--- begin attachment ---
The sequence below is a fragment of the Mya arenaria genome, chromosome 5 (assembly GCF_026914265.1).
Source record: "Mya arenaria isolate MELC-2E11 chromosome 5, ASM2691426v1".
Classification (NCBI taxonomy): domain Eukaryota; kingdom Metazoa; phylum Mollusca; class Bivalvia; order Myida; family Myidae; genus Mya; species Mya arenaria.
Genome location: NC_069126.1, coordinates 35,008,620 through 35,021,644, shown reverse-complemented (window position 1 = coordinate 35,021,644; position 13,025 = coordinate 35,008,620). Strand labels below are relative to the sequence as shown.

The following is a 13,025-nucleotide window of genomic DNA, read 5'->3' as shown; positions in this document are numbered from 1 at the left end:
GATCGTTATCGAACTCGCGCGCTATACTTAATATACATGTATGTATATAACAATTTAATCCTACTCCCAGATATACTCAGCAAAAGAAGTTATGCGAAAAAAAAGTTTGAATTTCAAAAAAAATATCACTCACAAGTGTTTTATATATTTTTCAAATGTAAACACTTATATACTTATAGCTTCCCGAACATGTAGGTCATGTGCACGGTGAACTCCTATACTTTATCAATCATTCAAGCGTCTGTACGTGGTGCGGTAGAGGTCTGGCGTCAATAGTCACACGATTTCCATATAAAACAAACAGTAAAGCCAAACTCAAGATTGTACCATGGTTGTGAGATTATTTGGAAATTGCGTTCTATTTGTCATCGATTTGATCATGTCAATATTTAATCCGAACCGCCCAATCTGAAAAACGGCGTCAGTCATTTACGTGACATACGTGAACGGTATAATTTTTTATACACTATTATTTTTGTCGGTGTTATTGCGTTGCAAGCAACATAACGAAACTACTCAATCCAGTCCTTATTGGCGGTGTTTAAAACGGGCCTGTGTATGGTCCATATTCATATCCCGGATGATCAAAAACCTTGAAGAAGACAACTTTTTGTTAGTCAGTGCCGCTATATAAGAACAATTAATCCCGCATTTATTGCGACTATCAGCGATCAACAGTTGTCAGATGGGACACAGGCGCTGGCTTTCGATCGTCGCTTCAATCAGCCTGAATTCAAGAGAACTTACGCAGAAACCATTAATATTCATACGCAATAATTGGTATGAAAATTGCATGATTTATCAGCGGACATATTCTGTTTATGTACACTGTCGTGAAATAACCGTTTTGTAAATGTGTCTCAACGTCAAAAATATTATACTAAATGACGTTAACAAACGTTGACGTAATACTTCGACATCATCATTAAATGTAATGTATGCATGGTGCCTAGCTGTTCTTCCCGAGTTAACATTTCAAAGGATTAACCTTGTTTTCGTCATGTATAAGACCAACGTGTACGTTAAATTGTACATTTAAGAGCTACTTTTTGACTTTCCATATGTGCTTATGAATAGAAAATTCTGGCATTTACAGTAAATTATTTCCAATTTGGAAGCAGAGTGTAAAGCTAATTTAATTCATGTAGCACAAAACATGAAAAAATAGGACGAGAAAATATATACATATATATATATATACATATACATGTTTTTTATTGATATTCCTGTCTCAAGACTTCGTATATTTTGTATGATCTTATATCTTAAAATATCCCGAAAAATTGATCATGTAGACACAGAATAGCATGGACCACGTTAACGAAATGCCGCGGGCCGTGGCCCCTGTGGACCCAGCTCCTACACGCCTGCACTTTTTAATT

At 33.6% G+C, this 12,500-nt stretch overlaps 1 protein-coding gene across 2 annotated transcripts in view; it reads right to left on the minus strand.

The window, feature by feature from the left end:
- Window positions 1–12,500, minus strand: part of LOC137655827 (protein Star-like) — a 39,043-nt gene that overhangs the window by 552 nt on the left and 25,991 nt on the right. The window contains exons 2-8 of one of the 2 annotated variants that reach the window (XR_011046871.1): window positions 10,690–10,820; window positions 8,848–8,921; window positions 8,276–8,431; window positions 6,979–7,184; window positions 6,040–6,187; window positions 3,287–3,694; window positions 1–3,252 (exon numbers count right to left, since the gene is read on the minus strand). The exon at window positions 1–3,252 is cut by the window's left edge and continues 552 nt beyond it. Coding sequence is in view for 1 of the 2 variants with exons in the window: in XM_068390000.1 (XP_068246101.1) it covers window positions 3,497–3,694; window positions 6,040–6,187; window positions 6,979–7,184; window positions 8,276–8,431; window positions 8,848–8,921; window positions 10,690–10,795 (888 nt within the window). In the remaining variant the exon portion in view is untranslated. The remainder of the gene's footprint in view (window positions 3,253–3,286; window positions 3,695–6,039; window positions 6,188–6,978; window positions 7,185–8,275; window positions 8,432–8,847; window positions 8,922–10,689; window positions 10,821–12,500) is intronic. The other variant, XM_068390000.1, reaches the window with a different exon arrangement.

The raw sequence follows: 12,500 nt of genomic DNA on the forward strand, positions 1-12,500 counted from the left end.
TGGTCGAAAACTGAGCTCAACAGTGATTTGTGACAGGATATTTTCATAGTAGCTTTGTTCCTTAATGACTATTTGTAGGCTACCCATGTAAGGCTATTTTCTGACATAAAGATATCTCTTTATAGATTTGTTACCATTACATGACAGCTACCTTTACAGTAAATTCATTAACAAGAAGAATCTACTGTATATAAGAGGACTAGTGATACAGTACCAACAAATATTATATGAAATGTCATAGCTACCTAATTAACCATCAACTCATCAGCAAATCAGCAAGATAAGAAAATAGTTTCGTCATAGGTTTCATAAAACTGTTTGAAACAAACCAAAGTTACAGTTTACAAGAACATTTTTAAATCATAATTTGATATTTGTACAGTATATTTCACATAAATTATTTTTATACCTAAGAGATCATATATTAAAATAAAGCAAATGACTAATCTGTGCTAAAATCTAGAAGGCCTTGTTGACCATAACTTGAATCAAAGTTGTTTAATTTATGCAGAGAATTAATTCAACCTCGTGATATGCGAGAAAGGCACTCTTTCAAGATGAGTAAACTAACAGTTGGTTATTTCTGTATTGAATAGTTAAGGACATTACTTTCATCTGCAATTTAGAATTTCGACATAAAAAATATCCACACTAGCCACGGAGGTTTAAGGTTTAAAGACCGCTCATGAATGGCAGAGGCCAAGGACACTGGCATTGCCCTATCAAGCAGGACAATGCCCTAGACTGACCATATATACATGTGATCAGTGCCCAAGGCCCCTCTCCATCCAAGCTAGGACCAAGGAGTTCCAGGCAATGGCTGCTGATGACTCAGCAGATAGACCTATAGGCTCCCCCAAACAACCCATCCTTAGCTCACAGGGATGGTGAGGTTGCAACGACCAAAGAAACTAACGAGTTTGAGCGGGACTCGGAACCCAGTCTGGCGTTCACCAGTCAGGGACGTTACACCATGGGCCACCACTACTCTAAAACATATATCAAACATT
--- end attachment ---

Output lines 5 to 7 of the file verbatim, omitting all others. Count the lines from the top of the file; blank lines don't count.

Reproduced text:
The following is a 13,025-nucleotide window of genomic DNA, read 5'->3' as shown; positions in this document are numbered from 1 at the left end:
GATCGTTATCGAACTCGCGCGCTATACTTAATATACATGTATGTATATAACAATTTAATCCTACTCCCAGATATACTCAGCAAAAGAAGTTATGCGAAAAAAAAGTTTGAATTTCAAAAAAAATATCACTCACAAGTGTTTTATATATTTTTCAAATGTAAACACTTATATACTTATAGCTTCCCGAACATGTAGGTCATGTGCACGGTGAACTCCTATACTTTATCAATCATTCAAGCGTCTGTACGTGGTGCGGTAGAGGTCTGGCGTCAATAGTCACACGATTTCCATATAAAACAAACAGTAAAGCCAAACTCAAGATTGTACCATGGTTGTGAGATTATTTGGAAATTGCGTTCTATTTGTCATCGATTTGATCATGTCAATATTTAATCCGAACCGCCCAATCTGAAAAACGGCGTCAGTCATTTACGTGACATACGTGAACGGTATAATTTTTTATACACTATTATTTTTGTCGGTGTTATTGCGTTGCAAGCAACATAACGAAACTACTCAATCCAGTCCTTATTGGCGGTGTTTAAAACGGGCCTGTGTATGGTCCATATTCATATCCCGGATGATCAAAAACCTTGAAGAAGACAACTTTTTGTTAGTCAGTGCCGCTATATAAGAACAATTAATCCCGCATTTATTGCGACTATCAGCGATCAACAGTTGTCAGATGGGACACAGGCGCTGGCTTTCGATCGTCGCTTCAATCAGCCTGAATTCAAGAGAACTTACGCAGAAACCATTAATATTCATACGCAATAATTGGTATGAAAATTGCATGATTTATCAGCGGACATATTCTGTTTATGTACACTGTCGTGAAATAACCGTTTTGTAAATGTGTCTCAACGTCAAAAATATTATACTAAATGACGTTAACAAACGTTGACGTAATACTTCGACATCATCATTAAATGTAATGTATGCATGGTGCCTAGCTGTTCTTCCCGAGTTAACATTTCAAAGGATTAACCTTGTTTTCGTCATGTATAAGACCAACGTGTACGTTAAATTGTACATTTAAGAGCTACTTTTTGACTTTCCATATGTGCTTATGAATAGAAAATTCTGGCATTTACAGTAAATTATTTCCAATTTGGAAGCAGAGTGTAAAGCTAATTTAATTCATGTAGCACAAAACATGAAAAAATAGGACGAGAAAATATATACATATATATATATATACATATACATGTTTTTTATTGATATTCCTGTCTCAAGACTTCGTATATTTTGTATGATCTTATATCTTAAAATATCCCGAAAAATTGATCATGTAGACACAGAATAGCATGGACCACGTTAACGAAATGCCGCGGGCCGTGGCCCCTGTGGACCCAGCTCCTACACGCCTGCACTTTTTAATT

At 33.6% G+C, this 12,500-nt stretch overlaps 1 protein-coding gene across 2 annotated transcripts in view; it reads right to left on the minus strand.